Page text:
by Mike Hardy
Executive Director and Professor of Intercultural Relations, Coventry University, UK
2 April 2020
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How we behave will determine the fate of millions
It’s very clichéd to continually refer to the “challenging times” we are experiencing, but what I have found interesting has been the various sources of “the challenge.” The pandemic and this new virus are challenging enough – but it has been the many other dimensions of the current context that have made it so extraordinary.
I think it is very important to realize that how we behave will determine the fate of millions – this is a distinctive context and is particularly challenging for leadership. Our trust in our governments, in the technology to which we turn, in our neighbours, families and friends, and in experts and their expertise have all raised the temperature of the challenge. Trust measures how vulnerable we are prepared to be to the decisions of others, whether those “others” be our governments, our fellow practitioners, academics, or co-workers, or our near families and those whom we bump into at the shops. Generally, I haven’t seen a huge amount of trust on display.
As an example, in the UK, government has urged people to change their behaviours, to socially distance with discipline to slow the transmission and spread of the virus. This is critical as it buys a little more time for the health systems to gear up and have a fighting chance to save more of the lives of vulnerable patients. What then explains our failure to spatially distance? We have chosen to rely on “leadership by exhortation” rather than by enforceable regulation and police action. But it seems we are not accepting the chosen leadership approach.
Segregation vs Cooperation
Increasingly commentators have begun to blame it all on globalization (see Epidemic by Yuval Noah Harari) and more challenging still are those who have reasserted the need for borders, for walls and separation. The problem is that longer-term isolationism leads to everyone becoming poorer – and fewer resources available to tackle infectious diseases. As Harari emphasises, “the real antidote to epidemic is not segregation, but rather cooperation.”
Trust measures how vulnerable we are prepared to be to the decisions of others, whether those “others” be our governments, our fellow practitioners, academics, or co-workers, or our near families and those whom we bump into at the shops.
Our work within ILA has always pointed to much more working together, a world of collaboration –creating spaces for sharing and learning. Not necessarily a world without short-term protective measures, but certainly a joined-up world in the longer term and a future that will involve our shared conference spaces. Our challenge is to hang on to this fiercely. This might not happen by default, so we need to continue to believe and prepare for it. The ILA will continue to promote connectivity-team work, international connections, and global collaborations. These might seem to counter-the-grain as our travel is restricted and nation states baton down their hatches, but as the ILA we need to keep our networks open, build links, and construct our local-to-global narratives. I am encouraging all to think courageously and innovatively during our distancing. Be true to our best experience and expertise.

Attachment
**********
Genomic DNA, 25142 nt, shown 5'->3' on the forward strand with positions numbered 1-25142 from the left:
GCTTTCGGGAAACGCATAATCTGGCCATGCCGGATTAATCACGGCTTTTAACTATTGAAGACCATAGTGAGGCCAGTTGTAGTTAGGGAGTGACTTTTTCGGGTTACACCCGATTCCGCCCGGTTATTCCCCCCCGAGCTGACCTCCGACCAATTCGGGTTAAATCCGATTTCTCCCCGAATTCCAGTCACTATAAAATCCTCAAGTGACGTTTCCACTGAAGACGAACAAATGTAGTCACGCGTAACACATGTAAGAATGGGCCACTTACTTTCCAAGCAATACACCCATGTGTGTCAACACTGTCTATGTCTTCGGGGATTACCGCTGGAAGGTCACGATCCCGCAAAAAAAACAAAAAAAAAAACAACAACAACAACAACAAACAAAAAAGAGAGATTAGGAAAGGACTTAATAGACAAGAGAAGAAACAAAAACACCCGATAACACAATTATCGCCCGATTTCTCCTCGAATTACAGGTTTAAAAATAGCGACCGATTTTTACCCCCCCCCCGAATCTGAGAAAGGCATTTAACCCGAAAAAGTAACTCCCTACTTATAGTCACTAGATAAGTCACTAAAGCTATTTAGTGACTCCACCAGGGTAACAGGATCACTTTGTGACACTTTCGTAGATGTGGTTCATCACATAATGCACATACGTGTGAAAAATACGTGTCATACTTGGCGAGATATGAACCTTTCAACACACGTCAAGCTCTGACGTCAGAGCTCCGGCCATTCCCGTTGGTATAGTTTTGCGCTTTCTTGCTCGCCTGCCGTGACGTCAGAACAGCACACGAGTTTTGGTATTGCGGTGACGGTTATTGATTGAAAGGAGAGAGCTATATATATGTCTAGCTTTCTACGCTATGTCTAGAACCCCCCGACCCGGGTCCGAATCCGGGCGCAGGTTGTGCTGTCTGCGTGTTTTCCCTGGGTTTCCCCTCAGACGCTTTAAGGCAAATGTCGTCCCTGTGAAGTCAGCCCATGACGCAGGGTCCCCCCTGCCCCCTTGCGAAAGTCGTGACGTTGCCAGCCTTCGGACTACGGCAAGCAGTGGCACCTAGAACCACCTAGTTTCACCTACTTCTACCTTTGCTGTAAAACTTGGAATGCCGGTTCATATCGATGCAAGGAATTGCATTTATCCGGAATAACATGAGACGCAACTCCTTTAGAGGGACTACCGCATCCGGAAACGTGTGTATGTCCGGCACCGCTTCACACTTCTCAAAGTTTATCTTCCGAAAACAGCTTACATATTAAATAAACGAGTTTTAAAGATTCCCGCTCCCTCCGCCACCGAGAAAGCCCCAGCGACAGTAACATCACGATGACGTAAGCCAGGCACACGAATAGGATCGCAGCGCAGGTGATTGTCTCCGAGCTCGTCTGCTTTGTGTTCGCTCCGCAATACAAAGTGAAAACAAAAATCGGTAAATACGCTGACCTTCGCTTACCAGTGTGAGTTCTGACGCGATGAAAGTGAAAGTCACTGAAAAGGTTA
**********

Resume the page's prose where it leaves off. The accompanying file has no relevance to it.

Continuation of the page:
Unpredictability and Being Prepared
I have reflected during this week how difficult it is to live in such times. I found a new book, Unchartered by Margaret Heffernan, a keynote speaker at ILA’s 2017 global conference in Brussels, particularly thought-provoking. Her thesis reminded me of some of my early education in economics and in boy scouting (I’d never seen any link before!) – that because we are so poor at forecasting, it is almost impossible to plan. All we can do is (in the words of the world scouting movement) be prepared!
I am convinced that COVID-19 is a great example of the uncertainty and complex-adaptive systems in which we live these days and that what we can learn from these tricky times is that epidemics (and all sorts of other things) will happen. We won’t know when, but we must get better at knowing what to do: focus on preparing rather than on planning.
Leading and Learning From the Pandemic
So, what might being prepared mean for leadership? The important lesson I think is that we cannot expect there to be clear maps showing stress-free routes to our future. We need to remain agile, take risks, and commit to learning.
We need also to continue to prepare the ground for our great ideas. When we innovate we must at the same time have a thought for the resources we need to mobilise, to make that innovation grow and spread. I encourage us all not to retreat into our own spaces to do this but to continue to join other spaces. I hope we talk with others more frequently than is our norm, be thinking of others more often than is our default!
But the very best way we can prepare for the uncertain and unpredictable future is to look after each other, be kind and collaborative. Our experts, be they social psychologists, theologians, anthropologists, sociologists, and even economists, tell us clearly that being open and communicative and working closely together is how best to secure positive futures.
Mike Hardy is Professor of Intercultural Relations and founding Director of the Centre for Trust, Peace, and Social Relations at Coventry University. He is chair of the International Leadership Association. From 1995 until 2011, Mike was a senior Director with the British Council with responsibilities for the Council’s global cultural relations program for intercultural and interfaith dialogue, youth engagement, and so-called “soft-power” global strategic partnerships; his diplomatic work included postings in Egypt, East Jerusalem, and Indonesia.